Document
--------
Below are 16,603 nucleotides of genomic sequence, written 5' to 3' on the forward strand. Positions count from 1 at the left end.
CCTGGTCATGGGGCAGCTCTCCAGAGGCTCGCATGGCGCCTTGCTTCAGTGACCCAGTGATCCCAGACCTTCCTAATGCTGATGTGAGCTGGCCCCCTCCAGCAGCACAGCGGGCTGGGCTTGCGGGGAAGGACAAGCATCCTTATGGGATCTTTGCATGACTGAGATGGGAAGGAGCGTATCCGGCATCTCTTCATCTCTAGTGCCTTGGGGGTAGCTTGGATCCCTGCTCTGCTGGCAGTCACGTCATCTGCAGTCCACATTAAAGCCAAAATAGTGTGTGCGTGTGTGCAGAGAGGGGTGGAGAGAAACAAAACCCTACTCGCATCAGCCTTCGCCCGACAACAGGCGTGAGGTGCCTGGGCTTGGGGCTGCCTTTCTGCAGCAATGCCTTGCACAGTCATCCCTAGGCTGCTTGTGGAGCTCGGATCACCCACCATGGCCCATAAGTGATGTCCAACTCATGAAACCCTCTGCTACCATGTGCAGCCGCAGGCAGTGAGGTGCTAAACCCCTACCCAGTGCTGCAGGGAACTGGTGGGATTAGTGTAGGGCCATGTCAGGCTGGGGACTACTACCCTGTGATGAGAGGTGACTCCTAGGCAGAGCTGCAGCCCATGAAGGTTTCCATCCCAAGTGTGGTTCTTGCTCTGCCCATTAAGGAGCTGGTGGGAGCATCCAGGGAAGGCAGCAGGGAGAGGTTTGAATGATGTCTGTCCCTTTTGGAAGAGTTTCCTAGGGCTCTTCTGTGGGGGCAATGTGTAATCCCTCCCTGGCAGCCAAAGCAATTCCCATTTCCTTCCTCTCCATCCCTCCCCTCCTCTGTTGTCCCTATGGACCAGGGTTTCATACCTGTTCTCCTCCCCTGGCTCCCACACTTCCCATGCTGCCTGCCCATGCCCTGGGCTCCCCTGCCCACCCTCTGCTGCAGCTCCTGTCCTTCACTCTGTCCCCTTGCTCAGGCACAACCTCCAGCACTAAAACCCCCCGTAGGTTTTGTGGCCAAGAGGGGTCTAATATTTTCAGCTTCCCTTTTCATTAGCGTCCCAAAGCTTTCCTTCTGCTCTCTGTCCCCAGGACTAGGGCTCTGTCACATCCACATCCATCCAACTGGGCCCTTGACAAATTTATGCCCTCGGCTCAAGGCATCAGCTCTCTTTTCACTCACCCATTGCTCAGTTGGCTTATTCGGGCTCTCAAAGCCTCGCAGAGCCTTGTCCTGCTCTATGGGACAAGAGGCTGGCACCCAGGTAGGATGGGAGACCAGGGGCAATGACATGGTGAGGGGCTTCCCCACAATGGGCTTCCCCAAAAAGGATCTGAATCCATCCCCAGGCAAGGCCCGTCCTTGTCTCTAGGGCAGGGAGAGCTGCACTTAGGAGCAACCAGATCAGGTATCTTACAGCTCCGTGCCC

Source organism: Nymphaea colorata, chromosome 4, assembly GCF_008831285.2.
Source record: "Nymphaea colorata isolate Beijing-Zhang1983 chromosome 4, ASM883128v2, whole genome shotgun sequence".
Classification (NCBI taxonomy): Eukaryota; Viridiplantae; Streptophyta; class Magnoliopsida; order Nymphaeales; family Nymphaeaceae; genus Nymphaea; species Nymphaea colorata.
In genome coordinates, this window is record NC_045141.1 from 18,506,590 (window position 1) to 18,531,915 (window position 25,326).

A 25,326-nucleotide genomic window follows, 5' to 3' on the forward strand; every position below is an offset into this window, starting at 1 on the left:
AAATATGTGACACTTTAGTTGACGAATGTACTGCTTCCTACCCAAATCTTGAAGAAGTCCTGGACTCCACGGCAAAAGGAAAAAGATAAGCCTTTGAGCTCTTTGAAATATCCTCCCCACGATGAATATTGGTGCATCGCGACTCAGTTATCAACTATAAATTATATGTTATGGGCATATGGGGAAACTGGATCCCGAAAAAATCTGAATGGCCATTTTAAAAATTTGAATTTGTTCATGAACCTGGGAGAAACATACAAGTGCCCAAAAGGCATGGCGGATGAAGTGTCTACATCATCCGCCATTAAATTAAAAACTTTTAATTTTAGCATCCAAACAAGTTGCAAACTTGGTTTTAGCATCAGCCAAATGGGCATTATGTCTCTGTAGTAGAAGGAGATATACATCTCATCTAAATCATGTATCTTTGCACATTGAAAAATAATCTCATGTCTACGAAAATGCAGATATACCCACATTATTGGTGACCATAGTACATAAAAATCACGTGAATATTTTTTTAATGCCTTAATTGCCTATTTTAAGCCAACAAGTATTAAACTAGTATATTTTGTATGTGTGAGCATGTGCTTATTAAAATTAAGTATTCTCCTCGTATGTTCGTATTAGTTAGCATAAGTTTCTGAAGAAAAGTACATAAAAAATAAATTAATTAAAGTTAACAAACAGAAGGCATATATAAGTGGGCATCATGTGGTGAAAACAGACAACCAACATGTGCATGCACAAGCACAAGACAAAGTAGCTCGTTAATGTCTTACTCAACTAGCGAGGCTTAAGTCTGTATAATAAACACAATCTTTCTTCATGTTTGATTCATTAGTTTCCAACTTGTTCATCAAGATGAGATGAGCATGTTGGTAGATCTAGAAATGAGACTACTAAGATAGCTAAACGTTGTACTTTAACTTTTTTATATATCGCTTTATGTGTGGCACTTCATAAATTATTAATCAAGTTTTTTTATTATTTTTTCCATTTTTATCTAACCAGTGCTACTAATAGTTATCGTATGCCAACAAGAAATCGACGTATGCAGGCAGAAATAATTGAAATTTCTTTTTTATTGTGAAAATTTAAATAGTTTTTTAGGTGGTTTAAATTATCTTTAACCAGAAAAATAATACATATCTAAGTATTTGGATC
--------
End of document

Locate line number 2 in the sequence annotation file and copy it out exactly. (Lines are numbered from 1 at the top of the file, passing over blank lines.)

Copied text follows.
CCTGGTCATGGGGCAGCTCTCCAGAGGCTCGCATGGCGCCTTGCTTCAGTGACCCAGTGATCCCAGACCTTCCTAATGCTGATGTGAGCTGGCCCCCTCCAGCAGCACAGCGGGCTGGGCTTGCGGGGAAGGACAAGCATCCTTATGGGATCTTTGCATGACTGAGATGGGAAGGAGCGTATCCGGCATCTCTTCATCTCTAGTGCCTTGGGGGTAGCTTGGATCCCTGCTCTGCTGGCAGTCACGTCATCTGCAGTCCACATTAAAGCCAAAATAGTGTGTGCGTGTGTGCAGAGAGGGGTGGAGAGAAACAAAACCCTACTCGCATCAGCCTTCGCCCGACAACAGGCGTGAGGTGCCTGGGCTTGGGGCTGCCTTTCTGCAGCAATGCCTTGCACAGTCATCCCTAGGCTGCTTGTGGAGCTCGGATCACCCACCATGGCCCATAAGTGATGTCCAACTCATGAAACCCTCTGCTACCATGTGCAGCCGCAGGCAGTGAGGTGCTAAACCCCTACCCAGTGCTGCAGGGAACTGGTGGGATTAGTGTAGGGCCATGTCAGGCTGGGGACTACTACCCTGTGATGAGAGGTGACTCCTAGGCAGAGCTGCAGCCCATGAAGGTTTCCATCCCAAGTGTGGTTCTTGCTCTGCCCATTAAGGAGCTGGTGGGAGCATCCAGGGAAGGCAGCAGGGAGAGGTTTGAATGATGTCTGTCCCTTTTGGAAGAGTTTCCTAGGGCTCTTCTGTGGGGGCAATGTGTAATCCCTCCCTGGCAGCCAAAGCAATTCCCATTTCCTTCCTCTCCATCCCTCCCCTCCTCTGTTGTCCCTATGGACCAGGGTTTCATACCTGTTCTCCTCCCCTGGCTCCCACACTTCCCATGCTGCCTGCCCATGCCCTGGGCTCCCCTGCCCACCCTCTGCTGCAGCTCCTGTCCTTCACTCTGTCCCCTTGCTCAGGCACAACCTCCAGCACTAAAACCCCCCGTAGGTTTTGTGGCCAAGAGGGGTCTAATATTTTCAGCTTCCCTTTTCATTAGCGTCCCAAAGCTTTCCTTCTGCTCTCTGTCCCCAGGACTAGGGCTCTGTCACATCCACATCCATCCAACTGGGCCCTTGACAAATTTATGCCCTCGGCTCAAGGCATCAGCTCTCTTTTCACTCACCCATTGCTCAGTTGGCTTATTCGGGCTCTCAAAGCCTCGCAGAGCCTTGTCCTGCTCTATGGGACAAGAGGCTGGCACCCAGGTAGGATGGGAGACCAGGGGCAATGACATGGTGAGGGGCTTCCCCACAATGGGCTTCCCCAAAAAGGATCTGAATCCATCCCCAGGCAAGGCCCGTCCTTGTCTCTAGGGCAGGGAGAGCTGCACTTAGGAGCAACCAGATCAGGTATCTTACAGCTCCGTGCCC